A common problem in molding high-precision plastics involves getting the molds sized so that parts come out in the correct size and shape. C-MOLD, a producer of CAE tools, thinks it has solved the problem, particularly for such unwieldy semi-crystalline materials as nylons or PETs, based on new simulation software it has developed. The "scientific procedure" for capturing the effect of crystallinity on material properties is based on research done by C-MOLD, the Cornell Injection Molding Program (CIMP), and experimental validation performed by the Polymers Department of the GM Research and Development Center. With the simulation, "we can now capture the cooling rate dependence of (shrinkage and warpage) properties by incorporating crystallization kinetics," says Manju Mahishi, project leader. No other simulation software uses fundamental material properties that yield this level of accuracy." E-mail email@example.com.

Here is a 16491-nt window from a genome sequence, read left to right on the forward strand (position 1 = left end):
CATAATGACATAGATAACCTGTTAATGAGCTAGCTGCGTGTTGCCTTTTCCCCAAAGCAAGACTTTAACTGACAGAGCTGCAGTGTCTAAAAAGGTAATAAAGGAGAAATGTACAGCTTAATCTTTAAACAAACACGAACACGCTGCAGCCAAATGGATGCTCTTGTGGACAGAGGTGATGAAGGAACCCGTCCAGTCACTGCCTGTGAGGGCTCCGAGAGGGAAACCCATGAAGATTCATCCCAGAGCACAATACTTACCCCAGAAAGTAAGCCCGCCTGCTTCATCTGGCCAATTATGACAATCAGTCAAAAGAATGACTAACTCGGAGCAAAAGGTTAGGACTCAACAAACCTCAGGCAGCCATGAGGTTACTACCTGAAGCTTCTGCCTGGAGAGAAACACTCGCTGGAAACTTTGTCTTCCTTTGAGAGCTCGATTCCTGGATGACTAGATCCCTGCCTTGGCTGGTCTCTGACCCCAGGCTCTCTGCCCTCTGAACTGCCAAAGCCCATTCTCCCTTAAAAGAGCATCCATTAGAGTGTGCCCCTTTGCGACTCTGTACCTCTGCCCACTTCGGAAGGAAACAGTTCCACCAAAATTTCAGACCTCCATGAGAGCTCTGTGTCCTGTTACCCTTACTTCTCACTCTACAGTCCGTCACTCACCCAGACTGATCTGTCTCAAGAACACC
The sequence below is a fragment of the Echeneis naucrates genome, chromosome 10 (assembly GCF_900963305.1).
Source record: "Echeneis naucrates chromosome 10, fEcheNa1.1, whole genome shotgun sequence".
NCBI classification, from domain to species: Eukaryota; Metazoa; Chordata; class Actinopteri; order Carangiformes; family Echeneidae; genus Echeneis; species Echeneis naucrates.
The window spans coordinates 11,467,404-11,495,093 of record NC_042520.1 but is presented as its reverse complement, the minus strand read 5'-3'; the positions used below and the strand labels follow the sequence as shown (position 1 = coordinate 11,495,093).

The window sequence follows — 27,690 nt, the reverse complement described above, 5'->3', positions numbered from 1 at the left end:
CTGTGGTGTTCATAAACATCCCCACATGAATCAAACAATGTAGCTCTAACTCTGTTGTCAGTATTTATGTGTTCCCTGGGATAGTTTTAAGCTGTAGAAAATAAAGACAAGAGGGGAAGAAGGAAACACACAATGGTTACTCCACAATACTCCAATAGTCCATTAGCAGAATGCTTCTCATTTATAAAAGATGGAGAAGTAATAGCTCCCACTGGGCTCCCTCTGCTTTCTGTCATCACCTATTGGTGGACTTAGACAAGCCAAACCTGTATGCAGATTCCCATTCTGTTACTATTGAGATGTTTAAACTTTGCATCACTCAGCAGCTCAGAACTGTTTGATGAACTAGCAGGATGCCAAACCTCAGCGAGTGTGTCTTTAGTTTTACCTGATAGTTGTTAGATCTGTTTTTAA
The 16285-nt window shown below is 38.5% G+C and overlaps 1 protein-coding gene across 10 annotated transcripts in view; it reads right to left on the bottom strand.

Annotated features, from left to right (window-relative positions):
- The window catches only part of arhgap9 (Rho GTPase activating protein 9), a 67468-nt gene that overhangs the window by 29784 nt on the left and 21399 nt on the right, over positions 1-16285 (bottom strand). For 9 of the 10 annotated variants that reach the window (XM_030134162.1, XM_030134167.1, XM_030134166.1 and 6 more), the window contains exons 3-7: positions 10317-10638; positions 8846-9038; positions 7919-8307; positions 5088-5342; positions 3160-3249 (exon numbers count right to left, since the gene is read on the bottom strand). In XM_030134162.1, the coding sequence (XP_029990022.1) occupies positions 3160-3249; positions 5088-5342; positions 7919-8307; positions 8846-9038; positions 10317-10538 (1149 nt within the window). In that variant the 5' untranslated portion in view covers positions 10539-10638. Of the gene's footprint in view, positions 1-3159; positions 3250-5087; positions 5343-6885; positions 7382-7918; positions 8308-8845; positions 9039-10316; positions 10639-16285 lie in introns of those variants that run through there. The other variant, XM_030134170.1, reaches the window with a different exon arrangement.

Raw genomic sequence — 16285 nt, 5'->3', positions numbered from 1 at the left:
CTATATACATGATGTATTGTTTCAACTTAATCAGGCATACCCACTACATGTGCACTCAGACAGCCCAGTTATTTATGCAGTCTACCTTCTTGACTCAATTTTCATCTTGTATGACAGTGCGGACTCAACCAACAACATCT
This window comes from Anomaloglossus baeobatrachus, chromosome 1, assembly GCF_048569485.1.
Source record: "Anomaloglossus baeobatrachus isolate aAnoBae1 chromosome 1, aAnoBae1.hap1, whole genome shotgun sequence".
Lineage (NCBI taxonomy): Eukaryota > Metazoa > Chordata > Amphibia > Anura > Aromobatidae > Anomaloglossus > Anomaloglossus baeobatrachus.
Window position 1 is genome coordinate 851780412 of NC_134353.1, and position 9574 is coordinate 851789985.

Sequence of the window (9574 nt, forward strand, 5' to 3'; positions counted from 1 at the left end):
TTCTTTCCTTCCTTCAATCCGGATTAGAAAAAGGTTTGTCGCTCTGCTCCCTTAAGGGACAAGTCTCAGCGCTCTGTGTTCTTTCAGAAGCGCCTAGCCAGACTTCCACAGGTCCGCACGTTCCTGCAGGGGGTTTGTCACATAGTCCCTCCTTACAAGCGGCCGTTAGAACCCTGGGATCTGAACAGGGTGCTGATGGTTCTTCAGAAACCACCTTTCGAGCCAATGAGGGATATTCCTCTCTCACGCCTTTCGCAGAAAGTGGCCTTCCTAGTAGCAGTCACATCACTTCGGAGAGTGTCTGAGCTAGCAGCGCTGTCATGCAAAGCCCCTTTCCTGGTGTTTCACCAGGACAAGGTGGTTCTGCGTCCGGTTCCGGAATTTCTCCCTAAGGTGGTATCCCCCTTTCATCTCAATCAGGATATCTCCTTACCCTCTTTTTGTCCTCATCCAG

Two researchers from Cornell University have won a $100,000 grant from NASA to continue work to develop an energy-harvesting robotic eel the space agency aims to use to explore oceans on one of the moons of Jupiter.
Is the factory smarter than it used to be? From recent buzzwords, you’d think we’ve entered a new dimension in industrial plants, where robots run all physical functions wirelessly and humans do little more than program ever more capable robotics. Some of that is actually true, but it’s been true for a while.
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